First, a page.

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I’m Sharing My Story “Lost Sheep” to Make You Smile

The longer people are stuck at home, the more stir crazy they become. I work with low-income families, many of whom have children. One mom called and was giving me heck over the time of day we had tried to reach her. She wanted to leave a message for one of my co-workers who was at lunch at the time, but she didn’t want to leave a voicemail. I offered to take the message and asked her name.

She lost her mind. She told me I was rude. I apologized and asked her name again. She told me to forget it and hung up on me. She called back about three minutes later and asked for the person in charge. I transferred her one of our directors. She told him that I was mean to her, offended her, and hurt her feelings because I asked for her name. She told him she didn’t think she was being treated fairly.

He had heard the whole thing and knew I wasn’t rude to that stressed-out mom. He talked to her for quite a while before she gave him the message I had offered to take.

How in the world do you expect to leave a message for someone if you don’t leave your name? It’s not like I asked for her blood type or bank account number. All I asked was her name.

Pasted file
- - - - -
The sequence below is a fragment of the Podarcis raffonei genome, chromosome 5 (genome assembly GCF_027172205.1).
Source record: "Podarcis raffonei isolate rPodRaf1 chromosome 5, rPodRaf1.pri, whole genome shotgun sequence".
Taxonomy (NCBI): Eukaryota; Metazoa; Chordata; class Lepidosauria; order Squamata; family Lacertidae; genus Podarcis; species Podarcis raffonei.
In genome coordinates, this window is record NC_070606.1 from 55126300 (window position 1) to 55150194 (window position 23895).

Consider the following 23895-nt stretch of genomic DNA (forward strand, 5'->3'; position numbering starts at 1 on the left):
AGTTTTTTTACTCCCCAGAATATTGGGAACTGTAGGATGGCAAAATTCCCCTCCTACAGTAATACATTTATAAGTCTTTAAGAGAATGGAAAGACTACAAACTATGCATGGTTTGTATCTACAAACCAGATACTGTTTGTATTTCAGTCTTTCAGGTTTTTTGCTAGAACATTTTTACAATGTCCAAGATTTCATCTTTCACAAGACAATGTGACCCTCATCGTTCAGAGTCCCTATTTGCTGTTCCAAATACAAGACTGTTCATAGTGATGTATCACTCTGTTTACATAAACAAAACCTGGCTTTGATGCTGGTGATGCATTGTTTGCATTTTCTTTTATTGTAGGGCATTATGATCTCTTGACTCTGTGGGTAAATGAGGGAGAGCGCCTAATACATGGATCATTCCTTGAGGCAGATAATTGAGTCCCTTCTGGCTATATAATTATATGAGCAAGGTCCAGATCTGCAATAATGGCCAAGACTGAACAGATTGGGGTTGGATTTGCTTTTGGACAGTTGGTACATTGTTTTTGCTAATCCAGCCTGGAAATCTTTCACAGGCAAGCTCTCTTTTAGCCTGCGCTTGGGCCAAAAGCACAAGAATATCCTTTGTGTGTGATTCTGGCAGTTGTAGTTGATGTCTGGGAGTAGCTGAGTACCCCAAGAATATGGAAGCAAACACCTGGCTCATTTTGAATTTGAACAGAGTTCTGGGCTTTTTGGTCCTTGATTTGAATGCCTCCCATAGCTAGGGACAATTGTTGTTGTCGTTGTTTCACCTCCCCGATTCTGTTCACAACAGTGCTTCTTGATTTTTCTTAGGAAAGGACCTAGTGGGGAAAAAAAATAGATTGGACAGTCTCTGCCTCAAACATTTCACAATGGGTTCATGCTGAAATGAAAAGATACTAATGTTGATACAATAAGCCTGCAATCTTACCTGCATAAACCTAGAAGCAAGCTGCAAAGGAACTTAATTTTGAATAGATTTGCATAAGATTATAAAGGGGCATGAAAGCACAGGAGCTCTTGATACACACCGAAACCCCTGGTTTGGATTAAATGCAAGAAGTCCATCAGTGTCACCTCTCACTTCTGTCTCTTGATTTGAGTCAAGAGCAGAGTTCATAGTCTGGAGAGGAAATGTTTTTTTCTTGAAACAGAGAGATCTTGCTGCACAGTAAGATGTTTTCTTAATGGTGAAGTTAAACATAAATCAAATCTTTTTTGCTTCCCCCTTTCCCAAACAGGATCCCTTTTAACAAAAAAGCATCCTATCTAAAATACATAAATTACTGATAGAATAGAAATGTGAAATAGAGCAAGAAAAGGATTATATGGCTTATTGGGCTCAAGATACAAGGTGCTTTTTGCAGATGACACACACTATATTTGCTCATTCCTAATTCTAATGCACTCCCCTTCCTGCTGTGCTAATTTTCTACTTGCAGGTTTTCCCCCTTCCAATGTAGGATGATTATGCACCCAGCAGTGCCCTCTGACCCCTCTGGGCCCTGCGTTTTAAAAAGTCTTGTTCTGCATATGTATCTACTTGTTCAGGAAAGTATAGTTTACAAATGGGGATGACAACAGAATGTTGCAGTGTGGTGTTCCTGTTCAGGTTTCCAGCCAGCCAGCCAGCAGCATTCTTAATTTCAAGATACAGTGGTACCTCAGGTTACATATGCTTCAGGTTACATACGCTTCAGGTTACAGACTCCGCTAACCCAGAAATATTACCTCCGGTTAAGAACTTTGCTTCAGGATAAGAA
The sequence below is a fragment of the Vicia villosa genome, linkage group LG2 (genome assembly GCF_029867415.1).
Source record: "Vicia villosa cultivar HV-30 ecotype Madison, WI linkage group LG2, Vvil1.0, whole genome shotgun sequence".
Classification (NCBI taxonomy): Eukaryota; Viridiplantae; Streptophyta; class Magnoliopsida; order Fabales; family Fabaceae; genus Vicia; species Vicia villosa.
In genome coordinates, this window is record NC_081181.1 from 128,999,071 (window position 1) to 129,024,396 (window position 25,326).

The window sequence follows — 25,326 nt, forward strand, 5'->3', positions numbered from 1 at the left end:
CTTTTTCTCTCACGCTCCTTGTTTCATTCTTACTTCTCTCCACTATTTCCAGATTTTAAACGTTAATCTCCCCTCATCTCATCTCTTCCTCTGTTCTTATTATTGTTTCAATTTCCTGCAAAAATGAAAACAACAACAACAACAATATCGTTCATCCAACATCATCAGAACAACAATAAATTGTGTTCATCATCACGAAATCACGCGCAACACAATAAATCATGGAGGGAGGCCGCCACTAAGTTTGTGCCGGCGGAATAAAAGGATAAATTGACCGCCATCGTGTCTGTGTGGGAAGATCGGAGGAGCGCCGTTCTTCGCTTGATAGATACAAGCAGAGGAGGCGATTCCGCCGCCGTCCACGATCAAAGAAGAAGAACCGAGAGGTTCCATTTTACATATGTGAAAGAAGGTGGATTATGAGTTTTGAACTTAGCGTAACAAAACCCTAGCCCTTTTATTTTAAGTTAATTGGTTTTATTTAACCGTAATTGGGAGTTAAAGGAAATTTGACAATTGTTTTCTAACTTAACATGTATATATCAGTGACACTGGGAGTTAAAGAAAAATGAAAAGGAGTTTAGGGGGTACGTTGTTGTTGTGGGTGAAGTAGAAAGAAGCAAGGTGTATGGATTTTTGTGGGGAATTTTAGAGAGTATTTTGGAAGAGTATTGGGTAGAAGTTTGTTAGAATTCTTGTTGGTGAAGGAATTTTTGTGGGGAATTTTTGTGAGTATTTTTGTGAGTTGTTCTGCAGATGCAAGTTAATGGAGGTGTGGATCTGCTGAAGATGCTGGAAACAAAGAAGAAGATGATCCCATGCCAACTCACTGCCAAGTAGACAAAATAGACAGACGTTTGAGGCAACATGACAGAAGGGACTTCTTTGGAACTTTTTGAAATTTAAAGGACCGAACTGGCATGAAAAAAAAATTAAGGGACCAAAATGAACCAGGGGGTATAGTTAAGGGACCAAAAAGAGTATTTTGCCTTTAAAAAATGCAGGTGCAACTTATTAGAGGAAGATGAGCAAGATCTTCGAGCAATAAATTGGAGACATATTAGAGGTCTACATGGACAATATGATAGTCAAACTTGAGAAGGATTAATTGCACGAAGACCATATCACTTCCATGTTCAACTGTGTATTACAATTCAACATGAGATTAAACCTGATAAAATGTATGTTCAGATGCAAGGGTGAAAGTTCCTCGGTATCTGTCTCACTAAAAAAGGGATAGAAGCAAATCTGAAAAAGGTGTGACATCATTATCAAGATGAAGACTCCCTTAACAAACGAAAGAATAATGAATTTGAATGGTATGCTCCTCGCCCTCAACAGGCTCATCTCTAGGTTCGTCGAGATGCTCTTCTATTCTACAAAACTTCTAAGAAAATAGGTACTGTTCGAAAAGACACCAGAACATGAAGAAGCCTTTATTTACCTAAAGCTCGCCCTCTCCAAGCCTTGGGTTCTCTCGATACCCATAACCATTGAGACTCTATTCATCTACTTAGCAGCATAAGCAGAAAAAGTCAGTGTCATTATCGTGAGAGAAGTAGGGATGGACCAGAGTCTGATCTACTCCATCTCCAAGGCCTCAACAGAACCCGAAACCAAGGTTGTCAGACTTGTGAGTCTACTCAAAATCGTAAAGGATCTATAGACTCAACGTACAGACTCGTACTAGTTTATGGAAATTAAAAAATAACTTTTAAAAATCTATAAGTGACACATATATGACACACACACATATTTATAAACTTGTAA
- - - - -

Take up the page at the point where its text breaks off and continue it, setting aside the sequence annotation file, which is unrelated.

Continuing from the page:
I think being stuck at home with her children, who are undoubtedly missing their friends and probably acting up out of boredom, is taking a toll on her. This episode made me think about the many other people who are at home when they would normally be elsewhere.

I know there’s a great deal of boredom out there due to so many folks practicing social distancing. What people need right now is a good laugh. In an effort to give you something to do and make you chuckle, I’m sharing one of my stories today. I shared “Lost Sheep” last summer, but I think it’s worth sharing again. This story was published last year in Anthology 2019 Sleuths’ Ink Mystery Writers, which is available to purchase from Amazon, me, or another member of Sleuths’ Ink Mystery Writers.

May my little story bring a smile to your face and joy to your heart.